What you need to know
- The HarmonyOS 2.0 Developer Beta is the first time developers outside the company will have access to Huawei's replacement for Android.
- The beta is currently only supported on a handful of Huawei-made smartphones.
- The company plans on launching HarmonyOS-powered smartphones sometime next year.
Huawei's long journey toward independence from Google may finally be coming to an end, reports XDA Developers, as the company today officially launched its Developer Beta for HarmonyOS 2.0, the variant of its homegrown OS that's designed for smartphones. In light of its legal troubles, and its inability to access crucial Google services, the company hopes to eventually move its smartphone lineup to HarmonyOS and its own HMS services ecosystem.
Today marks a crucial milestone in those plans, as the Developer Beta will be the first time that developers outside of the company's own labs can try their hand at its OS. For developers looking to try out Huawei's new OS, the company currently only supports a handful of its own smartphones for the beta:
- Huawei P40 (ANA-AN00)
- Huawei P40 Pro (ELS-AN00)
- Huawei Mate 30 (TAS-AL00)
- Huawei Mate 30 5G (TAS-AN00)
- Huawei Mate 30 Pro (LIO-AL00)
- Huawei Mate 30 Pro 5G (LIO-AN00)
- Huawei MatePad Pro (MRX-AL19)
- Huawei MatePad Pro 5G (MRX-W09)
- Huawei MatePad Pro Wi-Fi (MRX-AN19)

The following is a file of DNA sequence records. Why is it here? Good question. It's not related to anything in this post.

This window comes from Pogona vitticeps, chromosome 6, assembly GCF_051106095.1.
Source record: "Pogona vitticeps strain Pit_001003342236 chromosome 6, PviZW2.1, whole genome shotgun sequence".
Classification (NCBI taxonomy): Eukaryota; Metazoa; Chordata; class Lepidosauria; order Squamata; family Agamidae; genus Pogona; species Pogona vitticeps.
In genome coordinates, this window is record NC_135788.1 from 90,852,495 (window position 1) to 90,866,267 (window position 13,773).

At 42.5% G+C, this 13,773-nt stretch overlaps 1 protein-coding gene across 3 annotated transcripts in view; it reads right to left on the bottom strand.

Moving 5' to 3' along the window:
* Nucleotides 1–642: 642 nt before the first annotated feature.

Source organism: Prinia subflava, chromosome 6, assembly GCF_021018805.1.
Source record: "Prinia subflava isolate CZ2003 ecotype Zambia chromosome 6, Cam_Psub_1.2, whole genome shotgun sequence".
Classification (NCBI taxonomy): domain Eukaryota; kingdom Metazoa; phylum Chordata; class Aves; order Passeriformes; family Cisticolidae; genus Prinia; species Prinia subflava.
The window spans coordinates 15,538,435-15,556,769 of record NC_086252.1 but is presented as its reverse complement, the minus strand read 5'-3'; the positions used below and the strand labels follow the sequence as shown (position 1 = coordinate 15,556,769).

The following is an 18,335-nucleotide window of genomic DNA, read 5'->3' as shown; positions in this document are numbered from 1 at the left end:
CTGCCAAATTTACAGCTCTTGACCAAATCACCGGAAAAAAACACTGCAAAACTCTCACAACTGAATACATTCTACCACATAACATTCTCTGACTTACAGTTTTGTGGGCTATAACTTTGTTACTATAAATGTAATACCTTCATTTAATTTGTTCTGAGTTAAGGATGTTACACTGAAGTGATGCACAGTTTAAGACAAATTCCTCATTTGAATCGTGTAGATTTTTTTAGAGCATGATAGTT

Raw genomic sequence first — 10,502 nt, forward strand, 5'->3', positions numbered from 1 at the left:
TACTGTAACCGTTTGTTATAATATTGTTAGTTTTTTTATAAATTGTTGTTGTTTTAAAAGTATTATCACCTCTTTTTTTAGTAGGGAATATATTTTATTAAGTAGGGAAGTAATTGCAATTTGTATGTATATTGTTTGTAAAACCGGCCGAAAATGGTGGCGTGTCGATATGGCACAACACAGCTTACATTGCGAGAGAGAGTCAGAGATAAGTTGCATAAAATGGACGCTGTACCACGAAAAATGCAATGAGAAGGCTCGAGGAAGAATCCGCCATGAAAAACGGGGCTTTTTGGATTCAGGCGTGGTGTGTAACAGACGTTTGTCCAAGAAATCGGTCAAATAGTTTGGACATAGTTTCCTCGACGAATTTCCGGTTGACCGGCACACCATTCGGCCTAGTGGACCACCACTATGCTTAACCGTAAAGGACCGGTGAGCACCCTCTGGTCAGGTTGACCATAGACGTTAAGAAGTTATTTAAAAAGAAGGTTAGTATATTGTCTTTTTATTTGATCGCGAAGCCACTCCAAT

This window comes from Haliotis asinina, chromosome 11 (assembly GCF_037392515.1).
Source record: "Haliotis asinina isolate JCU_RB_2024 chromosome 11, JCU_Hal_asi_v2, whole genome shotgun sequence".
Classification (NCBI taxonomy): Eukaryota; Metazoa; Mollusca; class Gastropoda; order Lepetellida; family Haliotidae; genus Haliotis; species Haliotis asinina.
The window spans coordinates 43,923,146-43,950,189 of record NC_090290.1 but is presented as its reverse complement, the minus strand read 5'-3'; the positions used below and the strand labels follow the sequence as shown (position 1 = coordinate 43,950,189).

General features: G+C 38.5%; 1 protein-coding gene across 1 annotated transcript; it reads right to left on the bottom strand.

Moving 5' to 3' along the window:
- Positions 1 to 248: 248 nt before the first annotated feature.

If you're a developer and own one of these devices, you can sign up to express your interest on Huawei's developer website and, if approved, you should receive instructions for installing HarmonyOS on your phone via an OTA update.
If you don't own one of these devices, you can also check out the built-in HarmonyOS 2.0 emulator in Huawei's DevEco Studio 2.0 Beta3 IDE, much like you can emulate Android inside Google's Android Studio IDE.
Early impressions by developers who've tried out the new OS suggest that Huawei has made the OS's design extremely similar to the current iteration of EMUI. They also note that developing apps for HarmonyOS shares many similarities with app development for Android, a deliberate move on Huawei's part to make its platform as appealing to developers as possible — not to mention the $1 billion it's spending on courting developers to its app store. After all, as Microsoft's experience with Windows Mobile shows, an OS without apps is bound to fail.